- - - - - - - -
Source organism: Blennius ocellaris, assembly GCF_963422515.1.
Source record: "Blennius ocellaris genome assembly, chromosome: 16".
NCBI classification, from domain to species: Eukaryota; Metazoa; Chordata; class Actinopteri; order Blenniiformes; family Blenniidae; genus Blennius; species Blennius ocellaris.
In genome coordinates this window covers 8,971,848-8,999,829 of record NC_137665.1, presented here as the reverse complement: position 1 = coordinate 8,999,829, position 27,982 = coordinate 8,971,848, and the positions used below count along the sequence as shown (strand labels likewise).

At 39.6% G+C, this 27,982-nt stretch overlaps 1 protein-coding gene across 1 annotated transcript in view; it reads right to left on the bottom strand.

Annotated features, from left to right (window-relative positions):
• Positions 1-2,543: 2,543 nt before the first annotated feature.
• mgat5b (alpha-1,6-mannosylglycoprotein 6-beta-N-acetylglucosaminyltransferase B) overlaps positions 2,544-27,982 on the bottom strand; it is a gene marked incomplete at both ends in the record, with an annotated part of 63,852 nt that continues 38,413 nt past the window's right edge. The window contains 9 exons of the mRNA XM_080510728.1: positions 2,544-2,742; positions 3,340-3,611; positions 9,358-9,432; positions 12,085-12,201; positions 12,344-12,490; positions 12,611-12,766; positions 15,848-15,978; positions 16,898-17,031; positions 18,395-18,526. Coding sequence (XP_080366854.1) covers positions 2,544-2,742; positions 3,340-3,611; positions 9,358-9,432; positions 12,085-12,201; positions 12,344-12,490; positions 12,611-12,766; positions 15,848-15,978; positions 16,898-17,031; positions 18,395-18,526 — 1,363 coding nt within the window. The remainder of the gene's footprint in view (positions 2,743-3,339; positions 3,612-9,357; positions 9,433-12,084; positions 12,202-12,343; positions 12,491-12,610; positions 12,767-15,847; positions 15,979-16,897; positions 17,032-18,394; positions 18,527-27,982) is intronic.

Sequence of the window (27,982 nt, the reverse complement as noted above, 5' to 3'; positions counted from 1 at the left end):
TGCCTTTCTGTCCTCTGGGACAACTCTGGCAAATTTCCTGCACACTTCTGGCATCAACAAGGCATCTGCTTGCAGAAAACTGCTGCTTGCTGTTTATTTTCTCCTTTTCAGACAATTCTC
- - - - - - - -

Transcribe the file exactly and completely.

Source organism: Blennius ocellaris, assembly GCF_963422515.1.
Source record: "Blennius ocellaris genome assembly, chromosome: 16".
NCBI classification, from domain to species: Eukaryota; Metazoa; Chordata; class Actinopteri; order Blenniiformes; family Blenniidae; genus Blennius; species Blennius ocellaris.
In genome coordinates this window covers 8,971,848-8,999,829 of record NC_137665.1, presented here as the reverse complement: position 1 = coordinate 8,999,829, position 27,982 = coordinate 8,971,848, and the positions used below count along the sequence as shown (strand labels likewise).

At 39.6% G+C, this 27,982-nt stretch overlaps 1 protein-coding gene across 1 annotated transcript in view; it reads right to left on the bottom strand.

Annotated features, from left to right (window-relative positions):
• Positions 1-2,543: 2,543 nt before the first annotated feature.
• mgat5b (alpha-1,6-mannosylglycoprotein 6-beta-N-acetylglucosaminyltransferase B) overlaps positions 2,544-27,982 on the bottom strand; it is a gene marked incomplete at both ends in the record, with an annotated part of 63,852 nt that continues 38,413 nt past the window's right edge. The window contains 9 exons of the mRNA XM_080510728.1: positions 2,544-2,742; positions 3,340-3,611; positions 9,358-9,432; positions 12,085-12,201; positions 12,344-12,490; positions 12,611-12,766; positions 15,848-15,978; positions 16,898-17,031; positions 18,395-18,526. Coding sequence (XP_080366854.1) covers positions 2,544-2,742; positions 3,340-3,611; positions 9,358-9,432; positions 12,085-12,201; positions 12,344-12,490; positions 12,611-12,766; positions 15,848-15,978; positions 16,898-17,031; positions 18,395-18,526 — 1,363 coding nt within the window. The remainder of the gene's footprint in view (positions 2,743-3,339; positions 3,612-9,357; positions 9,433-12,084; positions 12,202-12,343; positions 12,491-12,610; positions 12,767-15,847; positions 15,979-16,897; positions 17,032-18,394; positions 18,527-27,982) is intronic.

Sequence of the window (27,982 nt, the reverse complement as noted above, 5' to 3'; positions counted from 1 at the left end):
TGCCTTTCTGTCCTCTGGGACAACTCTGGCAAATTTCCTGCACACTTCTGGCATCAACAAGGCATCTGCTTGCAGAAAACTGCTGCTTGCTGTTTATTTTCTCCTTTTCAGACAATTCTC